Category Archives: Bullying

Pretty Weird

Writing books for middle graders, teens, and young adults growing up in families headed by same-sex parents is a wonderful experience. I meet a lot of great people, hear a lot of fantastic stories, and every now and then I get to make a difference in someone’s life.

When young people see their own type of families reflected in the literature they read, lives can be changed. It provides a sense of self-esteem that even the most loving, caring, and supportive parents cannot.

We hear about the kids who get bullied because they are, or are perceived to be, LGBTQI themselves. But it’s not too often that we hear about the kids being raised by LGBTQI parents being harassed at school and on the internet, which also happens every single day of the year.

These kids often feel especially picked on because if they were growing up with hetero/cisgendered parents they would not be subjected to this type of harassment. Of course, that’s not to say that they wouldn’t still be bullied. We all know that bullies will identify whatever you are sensitive about to torment you. (And if you didn’t know that, take my word for it.)

But when kids see their own rainbow families represented in fiction it validates their homes as being just as normal as anyone else’s. Unless, of course, your house has been painted in rainbow colors, because, well, that’s pretty weird. Pretty and weird, and wouldn’t I love to have one!

Robin Williams and I

2014 was a year of mourning great talents. 

Lauren Bacall. Pete Seeger. Dr. Maya Angelou. James Garner. Ruby Dee. Philip Seymour Hoffman. Sid Caesar. Shirley Temple. Mike Nichols. Mickey Rooney. Richard Attenborough. Eli Wallach, Tom Magliozzi, Harold Ramis, Ann B. Davis, Menshach Taylor, Elaine Stritch, and more have all died during the last 363 days.

But on August 11, 2014 the world lost Robin Williams, a man who was a legend in his own time, a tormented creative  talent, and a great humanitarian. His death was deeply personal to me. At the time I had no words to express my grief, my memories, my love for this special man.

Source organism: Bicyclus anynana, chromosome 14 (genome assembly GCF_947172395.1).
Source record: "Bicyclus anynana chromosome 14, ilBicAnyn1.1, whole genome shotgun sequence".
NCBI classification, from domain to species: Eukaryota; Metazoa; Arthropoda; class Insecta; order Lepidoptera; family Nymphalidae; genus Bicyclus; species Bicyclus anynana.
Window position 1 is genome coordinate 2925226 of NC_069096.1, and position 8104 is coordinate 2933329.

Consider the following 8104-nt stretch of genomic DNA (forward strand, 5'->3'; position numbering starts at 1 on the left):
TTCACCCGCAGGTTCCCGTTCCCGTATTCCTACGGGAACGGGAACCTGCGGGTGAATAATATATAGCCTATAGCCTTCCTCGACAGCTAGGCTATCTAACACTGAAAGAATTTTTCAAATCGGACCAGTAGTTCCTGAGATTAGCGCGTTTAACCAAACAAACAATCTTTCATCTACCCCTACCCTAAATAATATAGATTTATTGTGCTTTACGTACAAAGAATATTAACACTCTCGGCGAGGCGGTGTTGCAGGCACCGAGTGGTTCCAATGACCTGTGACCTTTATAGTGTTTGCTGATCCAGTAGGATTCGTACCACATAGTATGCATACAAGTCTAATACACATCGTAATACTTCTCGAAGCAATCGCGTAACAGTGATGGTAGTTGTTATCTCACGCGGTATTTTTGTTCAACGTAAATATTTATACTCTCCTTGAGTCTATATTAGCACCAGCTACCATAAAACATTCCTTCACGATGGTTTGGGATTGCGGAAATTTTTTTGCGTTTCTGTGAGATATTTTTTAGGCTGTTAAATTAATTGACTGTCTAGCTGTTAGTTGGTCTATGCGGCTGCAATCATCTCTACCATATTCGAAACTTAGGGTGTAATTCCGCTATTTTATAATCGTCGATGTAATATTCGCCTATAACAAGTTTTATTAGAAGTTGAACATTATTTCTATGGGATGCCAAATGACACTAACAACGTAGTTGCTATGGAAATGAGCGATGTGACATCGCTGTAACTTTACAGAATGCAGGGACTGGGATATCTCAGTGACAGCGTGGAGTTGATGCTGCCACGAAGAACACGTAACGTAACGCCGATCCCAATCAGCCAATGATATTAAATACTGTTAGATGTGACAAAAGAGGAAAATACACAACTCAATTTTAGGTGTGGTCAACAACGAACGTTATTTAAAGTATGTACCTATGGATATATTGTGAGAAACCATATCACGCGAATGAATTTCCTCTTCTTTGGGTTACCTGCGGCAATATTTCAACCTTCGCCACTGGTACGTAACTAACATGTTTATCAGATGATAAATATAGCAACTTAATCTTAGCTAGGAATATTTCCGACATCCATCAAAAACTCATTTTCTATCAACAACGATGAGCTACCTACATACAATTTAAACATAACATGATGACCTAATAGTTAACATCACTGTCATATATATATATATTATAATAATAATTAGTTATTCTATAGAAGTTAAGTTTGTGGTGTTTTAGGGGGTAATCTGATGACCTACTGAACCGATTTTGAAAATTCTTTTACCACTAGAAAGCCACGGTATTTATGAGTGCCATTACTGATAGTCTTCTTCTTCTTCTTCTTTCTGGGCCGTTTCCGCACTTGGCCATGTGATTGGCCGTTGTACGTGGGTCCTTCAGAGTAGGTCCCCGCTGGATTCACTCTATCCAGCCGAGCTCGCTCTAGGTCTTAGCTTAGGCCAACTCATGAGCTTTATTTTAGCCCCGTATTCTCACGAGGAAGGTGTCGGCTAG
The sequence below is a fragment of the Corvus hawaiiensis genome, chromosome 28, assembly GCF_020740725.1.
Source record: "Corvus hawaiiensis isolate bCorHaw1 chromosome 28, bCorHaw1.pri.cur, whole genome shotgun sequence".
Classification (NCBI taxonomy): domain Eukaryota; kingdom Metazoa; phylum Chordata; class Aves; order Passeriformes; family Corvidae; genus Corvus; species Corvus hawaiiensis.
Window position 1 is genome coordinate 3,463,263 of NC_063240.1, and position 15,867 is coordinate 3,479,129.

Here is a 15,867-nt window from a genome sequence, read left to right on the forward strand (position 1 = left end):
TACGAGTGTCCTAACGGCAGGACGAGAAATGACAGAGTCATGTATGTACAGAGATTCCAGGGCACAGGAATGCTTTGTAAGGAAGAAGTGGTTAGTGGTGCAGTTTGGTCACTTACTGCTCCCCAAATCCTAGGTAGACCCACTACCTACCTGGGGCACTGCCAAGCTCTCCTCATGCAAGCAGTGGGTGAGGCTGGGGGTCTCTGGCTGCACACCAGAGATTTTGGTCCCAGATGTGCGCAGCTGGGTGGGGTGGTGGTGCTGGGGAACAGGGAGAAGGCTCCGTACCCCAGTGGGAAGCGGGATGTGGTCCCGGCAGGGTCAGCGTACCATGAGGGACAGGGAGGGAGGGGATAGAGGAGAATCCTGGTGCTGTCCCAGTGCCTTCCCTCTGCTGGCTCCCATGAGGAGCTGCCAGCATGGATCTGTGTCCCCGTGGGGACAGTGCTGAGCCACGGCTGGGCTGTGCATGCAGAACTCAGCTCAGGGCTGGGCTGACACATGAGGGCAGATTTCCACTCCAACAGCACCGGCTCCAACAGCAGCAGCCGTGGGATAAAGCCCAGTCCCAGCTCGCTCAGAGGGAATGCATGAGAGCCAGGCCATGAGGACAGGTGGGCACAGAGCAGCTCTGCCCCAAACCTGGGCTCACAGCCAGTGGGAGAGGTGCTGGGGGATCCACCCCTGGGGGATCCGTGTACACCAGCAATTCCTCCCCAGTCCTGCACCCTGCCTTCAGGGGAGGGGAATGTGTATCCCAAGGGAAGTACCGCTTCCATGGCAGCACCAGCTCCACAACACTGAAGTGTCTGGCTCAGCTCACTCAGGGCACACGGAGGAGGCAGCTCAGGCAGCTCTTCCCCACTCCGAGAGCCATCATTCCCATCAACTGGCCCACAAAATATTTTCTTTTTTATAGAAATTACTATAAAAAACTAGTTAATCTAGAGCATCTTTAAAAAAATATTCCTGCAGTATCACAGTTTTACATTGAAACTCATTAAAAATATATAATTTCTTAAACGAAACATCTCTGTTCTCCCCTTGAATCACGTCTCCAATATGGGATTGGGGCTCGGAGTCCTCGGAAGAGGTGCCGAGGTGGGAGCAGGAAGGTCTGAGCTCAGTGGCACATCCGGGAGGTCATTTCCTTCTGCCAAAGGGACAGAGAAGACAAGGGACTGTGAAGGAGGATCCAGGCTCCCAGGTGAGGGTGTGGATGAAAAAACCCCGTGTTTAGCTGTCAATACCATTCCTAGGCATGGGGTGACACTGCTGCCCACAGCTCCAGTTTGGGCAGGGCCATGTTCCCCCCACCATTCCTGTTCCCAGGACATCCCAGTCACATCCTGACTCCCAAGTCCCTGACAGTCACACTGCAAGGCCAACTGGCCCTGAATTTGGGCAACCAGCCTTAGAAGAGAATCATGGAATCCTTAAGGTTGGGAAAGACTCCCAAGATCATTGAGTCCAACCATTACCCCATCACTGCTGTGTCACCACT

I, like so many other people in the world, found Robin Williams to be a genius at humor and heartfelt pathos. His movies made me laugh, and cry. The first time I saw him perform, his TV character Mork literally had me falling off the couch in hysterical laughter. In that moment I began a lifetime of looking forward to his next project, whatever it might be.

I remember the first Comic Relief show in 1986, when Robin (by then I loved him so thoroughly I’d promoted our relationship to a first name basis), Billy Crystal, and Whoopie Goldberg hosted 47 comics telling jokes and being funny to raise money for the homeless. I was working then, and donated what I could, that year and for years after. The laughter was good medicine for what ailed me, and touched the heart in a way completely new to charity. Laughter was the great equalizer – no matter how much or how little you have, when a joke is funny you laugh.

I began to notice little things about Robin’s behavior when he was being interviewed and supposedly ‘off’. I recognized a pattern of behavior that came too close to some of my own, uncomfortably close. A particular interview soon following his father’s death still stands out to me. In him I found a mirror of some of my own torments, a kindred spirit, an understanding soul.

I followed his career closely, enjoying as many performances as I could. I loved some more than others. Popeye, first, where I was not surprised one bit at his sense of comedic timing and delivery, and then The World According to Garp, which stunned me with his ability to play a straight role. The Fisher King, Aladdin, What Dreams May Come, Hook, Jumanji, Happy Feet, and The Birdcage, I’ve watched each of them a dozen times. He made me laugh, he made me cry, he creeped me out (remember One Hour Photo and Insomnia?), and he always made me relate to his character. His career made me happy. I hope it made him happy, too.